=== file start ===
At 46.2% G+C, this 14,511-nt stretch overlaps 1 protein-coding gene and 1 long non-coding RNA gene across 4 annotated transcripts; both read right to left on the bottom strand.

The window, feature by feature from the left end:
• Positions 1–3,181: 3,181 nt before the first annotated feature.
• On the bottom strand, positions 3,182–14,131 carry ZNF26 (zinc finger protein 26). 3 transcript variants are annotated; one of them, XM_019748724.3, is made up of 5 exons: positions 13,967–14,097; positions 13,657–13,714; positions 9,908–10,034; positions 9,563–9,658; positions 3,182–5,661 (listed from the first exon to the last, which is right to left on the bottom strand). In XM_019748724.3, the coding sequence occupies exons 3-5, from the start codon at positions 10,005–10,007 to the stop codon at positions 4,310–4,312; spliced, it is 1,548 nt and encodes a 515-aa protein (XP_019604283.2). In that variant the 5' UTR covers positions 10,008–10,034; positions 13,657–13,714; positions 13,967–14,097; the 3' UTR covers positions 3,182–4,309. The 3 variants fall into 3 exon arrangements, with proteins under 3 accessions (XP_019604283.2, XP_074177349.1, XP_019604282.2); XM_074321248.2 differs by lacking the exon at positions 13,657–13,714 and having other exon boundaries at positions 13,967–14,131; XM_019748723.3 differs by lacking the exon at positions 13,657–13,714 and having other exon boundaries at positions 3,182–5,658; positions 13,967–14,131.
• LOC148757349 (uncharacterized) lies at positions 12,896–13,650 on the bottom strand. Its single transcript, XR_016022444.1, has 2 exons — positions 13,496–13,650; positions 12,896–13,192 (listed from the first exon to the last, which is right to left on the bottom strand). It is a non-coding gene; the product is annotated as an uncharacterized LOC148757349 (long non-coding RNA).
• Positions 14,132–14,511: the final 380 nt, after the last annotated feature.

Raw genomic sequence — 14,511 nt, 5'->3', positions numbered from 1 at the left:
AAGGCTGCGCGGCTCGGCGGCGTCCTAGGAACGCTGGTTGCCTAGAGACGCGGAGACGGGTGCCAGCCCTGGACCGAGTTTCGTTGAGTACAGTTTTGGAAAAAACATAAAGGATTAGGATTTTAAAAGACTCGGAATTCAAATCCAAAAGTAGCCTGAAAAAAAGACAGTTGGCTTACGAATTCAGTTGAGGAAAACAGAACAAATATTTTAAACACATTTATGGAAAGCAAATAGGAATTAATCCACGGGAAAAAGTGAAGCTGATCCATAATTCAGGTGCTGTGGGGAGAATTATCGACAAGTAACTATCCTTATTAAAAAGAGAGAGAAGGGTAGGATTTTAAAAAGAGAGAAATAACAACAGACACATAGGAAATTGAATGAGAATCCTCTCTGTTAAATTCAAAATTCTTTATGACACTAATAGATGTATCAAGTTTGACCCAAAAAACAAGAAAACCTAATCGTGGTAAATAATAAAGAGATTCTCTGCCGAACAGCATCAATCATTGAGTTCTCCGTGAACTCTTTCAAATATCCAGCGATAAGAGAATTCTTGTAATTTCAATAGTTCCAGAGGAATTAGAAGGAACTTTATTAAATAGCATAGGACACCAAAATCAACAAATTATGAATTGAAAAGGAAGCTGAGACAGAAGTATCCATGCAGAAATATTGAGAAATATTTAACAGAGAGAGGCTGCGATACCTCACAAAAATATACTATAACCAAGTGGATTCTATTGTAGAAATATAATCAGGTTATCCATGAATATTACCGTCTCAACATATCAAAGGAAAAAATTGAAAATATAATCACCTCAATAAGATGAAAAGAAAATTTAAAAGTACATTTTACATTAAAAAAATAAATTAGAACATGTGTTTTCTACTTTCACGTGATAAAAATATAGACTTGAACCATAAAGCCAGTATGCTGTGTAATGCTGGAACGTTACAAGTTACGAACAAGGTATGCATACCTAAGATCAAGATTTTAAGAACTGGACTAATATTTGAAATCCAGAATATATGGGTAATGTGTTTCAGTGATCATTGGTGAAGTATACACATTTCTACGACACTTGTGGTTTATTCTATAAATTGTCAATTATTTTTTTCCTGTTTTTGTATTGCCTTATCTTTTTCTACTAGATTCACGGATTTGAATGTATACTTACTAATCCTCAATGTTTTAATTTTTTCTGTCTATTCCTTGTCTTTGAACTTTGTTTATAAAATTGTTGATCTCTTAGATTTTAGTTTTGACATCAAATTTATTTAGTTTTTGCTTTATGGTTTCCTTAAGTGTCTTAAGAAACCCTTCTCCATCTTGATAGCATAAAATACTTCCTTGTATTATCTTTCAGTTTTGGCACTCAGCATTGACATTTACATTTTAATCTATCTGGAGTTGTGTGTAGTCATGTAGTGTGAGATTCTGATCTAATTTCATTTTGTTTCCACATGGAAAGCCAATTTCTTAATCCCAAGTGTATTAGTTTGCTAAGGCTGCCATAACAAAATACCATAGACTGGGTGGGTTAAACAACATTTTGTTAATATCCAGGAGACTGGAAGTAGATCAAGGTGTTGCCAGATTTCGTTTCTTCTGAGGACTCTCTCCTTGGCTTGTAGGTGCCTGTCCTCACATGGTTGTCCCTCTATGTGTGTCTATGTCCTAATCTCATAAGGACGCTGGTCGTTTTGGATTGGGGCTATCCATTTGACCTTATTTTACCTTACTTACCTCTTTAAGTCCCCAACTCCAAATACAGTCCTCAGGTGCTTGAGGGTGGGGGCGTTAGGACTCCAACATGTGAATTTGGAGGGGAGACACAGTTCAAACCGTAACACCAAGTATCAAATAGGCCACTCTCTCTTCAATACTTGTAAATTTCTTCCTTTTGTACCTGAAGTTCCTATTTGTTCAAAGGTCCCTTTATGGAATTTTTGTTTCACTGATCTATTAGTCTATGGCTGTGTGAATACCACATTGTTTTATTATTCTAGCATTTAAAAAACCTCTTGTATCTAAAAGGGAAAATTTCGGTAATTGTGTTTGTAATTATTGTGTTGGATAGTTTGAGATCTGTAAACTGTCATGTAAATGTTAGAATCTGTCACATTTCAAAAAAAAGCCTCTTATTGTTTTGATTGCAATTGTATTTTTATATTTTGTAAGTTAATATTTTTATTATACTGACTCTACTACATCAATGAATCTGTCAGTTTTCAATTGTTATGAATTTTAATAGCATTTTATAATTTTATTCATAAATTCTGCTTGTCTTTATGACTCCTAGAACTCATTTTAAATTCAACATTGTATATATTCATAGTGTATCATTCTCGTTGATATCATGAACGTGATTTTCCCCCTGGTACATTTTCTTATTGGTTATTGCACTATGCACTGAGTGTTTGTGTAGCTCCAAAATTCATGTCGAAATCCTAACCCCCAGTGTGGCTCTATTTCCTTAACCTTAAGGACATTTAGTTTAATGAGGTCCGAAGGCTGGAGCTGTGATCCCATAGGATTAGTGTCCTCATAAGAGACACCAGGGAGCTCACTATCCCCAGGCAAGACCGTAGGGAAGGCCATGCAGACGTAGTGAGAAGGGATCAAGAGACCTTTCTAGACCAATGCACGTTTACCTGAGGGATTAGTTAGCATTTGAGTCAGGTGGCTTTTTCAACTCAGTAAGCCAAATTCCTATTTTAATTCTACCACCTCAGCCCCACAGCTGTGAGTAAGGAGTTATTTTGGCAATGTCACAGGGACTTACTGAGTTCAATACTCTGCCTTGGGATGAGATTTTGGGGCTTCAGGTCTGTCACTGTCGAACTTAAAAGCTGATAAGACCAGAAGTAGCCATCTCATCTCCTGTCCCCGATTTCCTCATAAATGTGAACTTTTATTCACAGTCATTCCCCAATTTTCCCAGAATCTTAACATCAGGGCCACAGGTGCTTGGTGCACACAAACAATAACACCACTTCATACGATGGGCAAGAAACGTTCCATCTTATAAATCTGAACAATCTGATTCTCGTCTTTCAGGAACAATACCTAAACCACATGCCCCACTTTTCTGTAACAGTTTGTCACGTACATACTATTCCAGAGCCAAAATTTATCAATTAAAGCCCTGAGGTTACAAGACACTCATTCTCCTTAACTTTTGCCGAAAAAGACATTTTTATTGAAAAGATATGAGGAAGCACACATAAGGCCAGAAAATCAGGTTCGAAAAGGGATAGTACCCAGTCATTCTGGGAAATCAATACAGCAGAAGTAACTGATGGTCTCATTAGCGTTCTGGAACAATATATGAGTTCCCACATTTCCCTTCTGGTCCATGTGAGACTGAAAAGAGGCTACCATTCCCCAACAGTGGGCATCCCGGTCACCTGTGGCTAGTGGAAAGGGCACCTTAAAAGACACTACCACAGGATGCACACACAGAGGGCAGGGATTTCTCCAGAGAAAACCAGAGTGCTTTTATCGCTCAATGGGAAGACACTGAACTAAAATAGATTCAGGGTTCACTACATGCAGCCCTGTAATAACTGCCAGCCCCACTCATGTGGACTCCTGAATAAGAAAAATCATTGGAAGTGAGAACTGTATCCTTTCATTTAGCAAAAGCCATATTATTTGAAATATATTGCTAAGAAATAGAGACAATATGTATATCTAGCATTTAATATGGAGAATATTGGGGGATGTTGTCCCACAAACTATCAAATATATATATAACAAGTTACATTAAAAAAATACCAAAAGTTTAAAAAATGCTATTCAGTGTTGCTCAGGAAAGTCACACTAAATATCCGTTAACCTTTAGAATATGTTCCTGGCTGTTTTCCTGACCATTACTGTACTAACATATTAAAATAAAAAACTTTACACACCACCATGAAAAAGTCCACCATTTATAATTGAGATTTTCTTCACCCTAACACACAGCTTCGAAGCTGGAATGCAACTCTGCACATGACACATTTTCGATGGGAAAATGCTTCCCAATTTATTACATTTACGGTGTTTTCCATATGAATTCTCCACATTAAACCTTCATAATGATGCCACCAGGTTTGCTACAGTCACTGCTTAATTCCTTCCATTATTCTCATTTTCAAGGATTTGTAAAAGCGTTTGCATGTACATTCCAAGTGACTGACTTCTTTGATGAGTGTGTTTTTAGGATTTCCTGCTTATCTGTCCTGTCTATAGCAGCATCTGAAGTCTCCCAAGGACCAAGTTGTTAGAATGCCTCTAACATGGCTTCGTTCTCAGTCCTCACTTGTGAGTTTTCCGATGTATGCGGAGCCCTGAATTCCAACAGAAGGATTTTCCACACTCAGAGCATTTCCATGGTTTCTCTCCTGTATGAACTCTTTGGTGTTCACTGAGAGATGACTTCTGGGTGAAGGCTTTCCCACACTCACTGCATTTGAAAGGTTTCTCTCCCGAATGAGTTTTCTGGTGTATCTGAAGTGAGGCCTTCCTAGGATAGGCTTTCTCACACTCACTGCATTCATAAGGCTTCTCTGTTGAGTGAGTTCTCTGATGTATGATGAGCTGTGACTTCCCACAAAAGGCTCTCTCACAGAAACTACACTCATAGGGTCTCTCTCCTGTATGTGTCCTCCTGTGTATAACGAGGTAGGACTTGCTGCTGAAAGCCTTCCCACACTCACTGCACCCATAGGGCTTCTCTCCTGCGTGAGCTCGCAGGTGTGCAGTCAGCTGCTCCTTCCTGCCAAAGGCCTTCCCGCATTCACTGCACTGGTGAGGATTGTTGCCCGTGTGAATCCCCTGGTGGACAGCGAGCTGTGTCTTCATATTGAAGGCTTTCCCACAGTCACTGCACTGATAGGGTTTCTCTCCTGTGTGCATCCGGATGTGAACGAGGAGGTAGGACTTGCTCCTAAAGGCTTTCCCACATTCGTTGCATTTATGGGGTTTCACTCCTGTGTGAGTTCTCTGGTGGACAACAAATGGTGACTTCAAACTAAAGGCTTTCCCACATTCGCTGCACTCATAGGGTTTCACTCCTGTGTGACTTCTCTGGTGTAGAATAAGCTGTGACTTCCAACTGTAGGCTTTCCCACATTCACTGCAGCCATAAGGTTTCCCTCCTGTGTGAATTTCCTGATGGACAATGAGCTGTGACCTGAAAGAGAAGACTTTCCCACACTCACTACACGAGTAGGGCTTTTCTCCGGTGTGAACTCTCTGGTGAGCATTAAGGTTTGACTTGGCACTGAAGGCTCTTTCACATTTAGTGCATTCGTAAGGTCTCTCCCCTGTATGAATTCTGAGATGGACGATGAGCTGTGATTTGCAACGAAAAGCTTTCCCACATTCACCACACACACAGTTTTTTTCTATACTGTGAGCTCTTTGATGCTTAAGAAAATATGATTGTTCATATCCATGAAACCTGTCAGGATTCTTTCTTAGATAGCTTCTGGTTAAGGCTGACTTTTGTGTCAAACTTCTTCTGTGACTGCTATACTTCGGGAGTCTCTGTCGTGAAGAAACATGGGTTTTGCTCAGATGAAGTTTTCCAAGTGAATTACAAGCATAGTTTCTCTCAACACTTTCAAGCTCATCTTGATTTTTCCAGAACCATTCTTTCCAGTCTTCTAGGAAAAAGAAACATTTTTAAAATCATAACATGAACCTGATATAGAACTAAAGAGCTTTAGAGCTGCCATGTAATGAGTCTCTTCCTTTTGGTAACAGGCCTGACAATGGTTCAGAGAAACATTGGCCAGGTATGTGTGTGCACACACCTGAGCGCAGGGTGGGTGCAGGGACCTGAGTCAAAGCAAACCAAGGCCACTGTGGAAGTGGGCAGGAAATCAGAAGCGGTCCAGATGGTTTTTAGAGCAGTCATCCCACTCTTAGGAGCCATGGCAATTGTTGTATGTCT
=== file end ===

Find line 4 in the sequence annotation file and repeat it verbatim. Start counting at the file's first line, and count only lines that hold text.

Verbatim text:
• On the bottom strand, positions 3,182–14,131 carry ZNF26 (zinc finger protein 26). 3 transcript variants are annotated; one of them, XM_019748724.3, is made up of 5 exons: positions 13,967–14,097; positions 13,657–13,714; positions 9,908–10,034; positions 9,563–9,658; positions 3,182–5,661 (listed from the first exon to the last, which is right to left on the bottom strand). In XM_019748724.3, the coding sequence occupies exons 3-5, from the start codon at positions 10,005–10,007 to the stop codon at positions 4,310–4,312; spliced, it is 1,548 nt and encodes a 515-aa protein (XP_019604283.2). In that variant the 5' UTR covers positions 10,008–10,034; positions 13,657–13,714; positions 13,967–14,097; the 3' UTR covers positions 3,182–4,309. The 3 variants fall into 3 exon arrangements, with proteins under 3 accessions (XP_019604283.2, XP_074177349.1, XP_019604282.2); XM_074321248.2 differs by lacking the exon at positions 13,657–13,714 and having other exon boundaries at positions 13,967–14,131; XM_019748723.3 differs by lacking the exon at positions 13,657–13,714 and having other exon boundaries at positions 3,182–5,658; positions 13,967–14,131.